After the controversial upholding of a law earlier this month, criminalizing gay sex in India, the country’s government has now filed a petition to the Supreme Court asking it to review the ruling.
The law, known simply as Section 377, was initially passed in 1860 meaning anybody who committed gay sex could face life imprisonment.
The extremely harsh ruling was eliminated in 2009 after the Delhi High Court ruled that a section of the penal code prohibiting ‘carnal intercourse against the order of nature’ was an infringement of fundamental rights.
However, earlier this month, on the 11th December, a panel of two Supreme Court Judges ruled that the High Court did not have the power to make such a ruling and in turn reinstated the ‘archaic’ section 377.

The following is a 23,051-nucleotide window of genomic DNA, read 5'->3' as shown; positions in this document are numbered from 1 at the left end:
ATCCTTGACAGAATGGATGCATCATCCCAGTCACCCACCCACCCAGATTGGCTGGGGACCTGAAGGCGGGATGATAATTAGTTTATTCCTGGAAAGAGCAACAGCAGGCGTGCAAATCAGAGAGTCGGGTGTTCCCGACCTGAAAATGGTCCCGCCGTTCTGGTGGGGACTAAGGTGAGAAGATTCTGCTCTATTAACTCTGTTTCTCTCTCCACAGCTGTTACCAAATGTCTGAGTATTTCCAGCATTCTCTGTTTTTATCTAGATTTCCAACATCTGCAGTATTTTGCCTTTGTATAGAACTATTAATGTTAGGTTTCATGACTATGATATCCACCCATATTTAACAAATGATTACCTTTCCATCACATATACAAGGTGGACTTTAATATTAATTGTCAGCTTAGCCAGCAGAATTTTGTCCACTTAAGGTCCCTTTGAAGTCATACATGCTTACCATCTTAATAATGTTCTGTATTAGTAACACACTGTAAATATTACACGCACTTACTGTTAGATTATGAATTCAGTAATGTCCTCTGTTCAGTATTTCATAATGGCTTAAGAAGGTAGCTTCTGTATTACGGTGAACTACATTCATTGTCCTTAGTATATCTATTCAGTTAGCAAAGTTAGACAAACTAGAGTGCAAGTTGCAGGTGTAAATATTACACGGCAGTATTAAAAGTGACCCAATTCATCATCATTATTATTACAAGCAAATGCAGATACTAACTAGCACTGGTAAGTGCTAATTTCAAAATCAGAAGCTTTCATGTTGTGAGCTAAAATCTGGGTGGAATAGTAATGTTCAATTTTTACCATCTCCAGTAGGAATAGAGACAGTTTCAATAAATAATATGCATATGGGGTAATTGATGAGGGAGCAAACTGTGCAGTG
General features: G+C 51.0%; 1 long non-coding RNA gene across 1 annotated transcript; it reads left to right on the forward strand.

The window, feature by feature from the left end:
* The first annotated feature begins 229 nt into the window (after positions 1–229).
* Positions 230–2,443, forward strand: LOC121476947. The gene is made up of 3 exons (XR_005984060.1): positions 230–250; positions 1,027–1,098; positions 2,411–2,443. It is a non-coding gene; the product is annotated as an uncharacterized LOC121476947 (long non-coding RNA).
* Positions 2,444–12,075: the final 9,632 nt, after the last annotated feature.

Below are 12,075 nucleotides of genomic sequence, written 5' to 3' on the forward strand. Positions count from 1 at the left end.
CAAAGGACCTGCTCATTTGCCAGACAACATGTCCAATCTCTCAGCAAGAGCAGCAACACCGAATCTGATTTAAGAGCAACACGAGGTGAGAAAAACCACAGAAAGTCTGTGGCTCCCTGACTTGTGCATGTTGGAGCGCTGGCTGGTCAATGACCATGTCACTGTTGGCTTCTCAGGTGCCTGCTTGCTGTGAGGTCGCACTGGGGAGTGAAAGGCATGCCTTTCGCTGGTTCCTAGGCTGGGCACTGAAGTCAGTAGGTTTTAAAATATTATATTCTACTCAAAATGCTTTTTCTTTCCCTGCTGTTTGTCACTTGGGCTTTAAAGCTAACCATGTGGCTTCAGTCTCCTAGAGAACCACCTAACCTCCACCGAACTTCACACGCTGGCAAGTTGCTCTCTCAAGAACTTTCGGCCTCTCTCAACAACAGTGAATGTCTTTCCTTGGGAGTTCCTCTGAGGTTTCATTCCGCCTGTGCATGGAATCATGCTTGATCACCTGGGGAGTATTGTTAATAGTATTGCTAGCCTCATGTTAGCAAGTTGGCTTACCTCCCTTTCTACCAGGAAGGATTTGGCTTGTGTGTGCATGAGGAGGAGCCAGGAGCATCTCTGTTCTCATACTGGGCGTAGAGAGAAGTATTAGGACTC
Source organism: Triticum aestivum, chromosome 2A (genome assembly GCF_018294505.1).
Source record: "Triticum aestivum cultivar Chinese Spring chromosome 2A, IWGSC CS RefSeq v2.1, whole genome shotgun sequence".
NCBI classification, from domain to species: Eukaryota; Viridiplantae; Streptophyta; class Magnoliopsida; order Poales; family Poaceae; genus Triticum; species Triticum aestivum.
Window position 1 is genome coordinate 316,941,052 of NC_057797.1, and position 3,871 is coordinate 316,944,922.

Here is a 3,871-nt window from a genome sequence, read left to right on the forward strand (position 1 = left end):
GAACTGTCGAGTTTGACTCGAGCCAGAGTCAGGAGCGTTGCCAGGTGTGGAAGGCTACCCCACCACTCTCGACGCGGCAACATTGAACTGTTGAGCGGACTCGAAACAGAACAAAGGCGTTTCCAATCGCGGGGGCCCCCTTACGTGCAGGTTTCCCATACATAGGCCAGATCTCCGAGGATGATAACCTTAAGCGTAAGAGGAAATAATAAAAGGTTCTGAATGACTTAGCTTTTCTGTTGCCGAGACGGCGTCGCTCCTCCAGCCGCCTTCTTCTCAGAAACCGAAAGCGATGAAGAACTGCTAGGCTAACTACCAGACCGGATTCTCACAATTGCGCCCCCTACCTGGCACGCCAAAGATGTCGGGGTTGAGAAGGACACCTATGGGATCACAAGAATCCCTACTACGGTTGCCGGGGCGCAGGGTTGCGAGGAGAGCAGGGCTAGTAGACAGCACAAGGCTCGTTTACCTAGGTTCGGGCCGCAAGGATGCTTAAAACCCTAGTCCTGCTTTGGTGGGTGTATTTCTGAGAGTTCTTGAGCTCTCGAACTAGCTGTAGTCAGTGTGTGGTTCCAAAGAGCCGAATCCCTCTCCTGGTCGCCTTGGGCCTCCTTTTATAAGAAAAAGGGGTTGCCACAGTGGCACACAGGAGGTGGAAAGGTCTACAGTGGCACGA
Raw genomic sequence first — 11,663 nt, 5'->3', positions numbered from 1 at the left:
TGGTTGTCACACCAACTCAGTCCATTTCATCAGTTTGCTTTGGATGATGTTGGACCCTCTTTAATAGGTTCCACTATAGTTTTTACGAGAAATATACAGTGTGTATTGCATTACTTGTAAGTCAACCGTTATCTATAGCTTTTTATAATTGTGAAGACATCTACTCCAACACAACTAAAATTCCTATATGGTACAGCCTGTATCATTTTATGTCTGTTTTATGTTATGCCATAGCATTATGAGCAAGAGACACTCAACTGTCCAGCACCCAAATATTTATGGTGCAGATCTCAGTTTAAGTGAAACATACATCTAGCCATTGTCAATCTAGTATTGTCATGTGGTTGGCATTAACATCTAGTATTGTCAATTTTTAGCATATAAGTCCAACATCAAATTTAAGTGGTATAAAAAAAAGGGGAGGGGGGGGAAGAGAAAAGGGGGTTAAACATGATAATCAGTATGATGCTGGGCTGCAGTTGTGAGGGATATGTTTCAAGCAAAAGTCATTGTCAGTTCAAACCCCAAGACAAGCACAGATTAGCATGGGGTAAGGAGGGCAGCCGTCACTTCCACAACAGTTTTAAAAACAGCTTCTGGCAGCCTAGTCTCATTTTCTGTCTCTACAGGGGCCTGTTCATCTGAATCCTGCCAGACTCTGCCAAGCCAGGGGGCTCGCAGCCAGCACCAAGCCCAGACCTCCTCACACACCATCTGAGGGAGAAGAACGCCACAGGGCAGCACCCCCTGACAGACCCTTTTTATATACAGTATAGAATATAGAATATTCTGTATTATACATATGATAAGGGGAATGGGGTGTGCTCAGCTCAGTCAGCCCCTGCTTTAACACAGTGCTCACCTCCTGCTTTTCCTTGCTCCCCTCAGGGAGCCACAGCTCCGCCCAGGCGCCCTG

The government on Friday, asked in its plea for the top court to reconsider the judgement which was handed down, saying it believed the ruling was in ‘violation of the principle of equality’.
The Congress-led government told the court in its so-called ‘review petition’ that it wanted an ‘open hearing on the matter’.
Adding: “The position of the central government on this issue has been that the Delhi High Court verdict... is correct.”
The 2009 High Court ruling was strongly opposed by religious groups, particularly leaders of India's Muslim and Christian communities, who appealed to the Supreme Court.
Following the Supreme Court decision which triggered wide shock and protests, Law Minister Kapil Sibal had pledged the government would take ‘firm and quick action’ to alter what he called an anachronistic law.
The Supreme Court will now consider the merits of the government's request and decide whether to re-examine the judgement.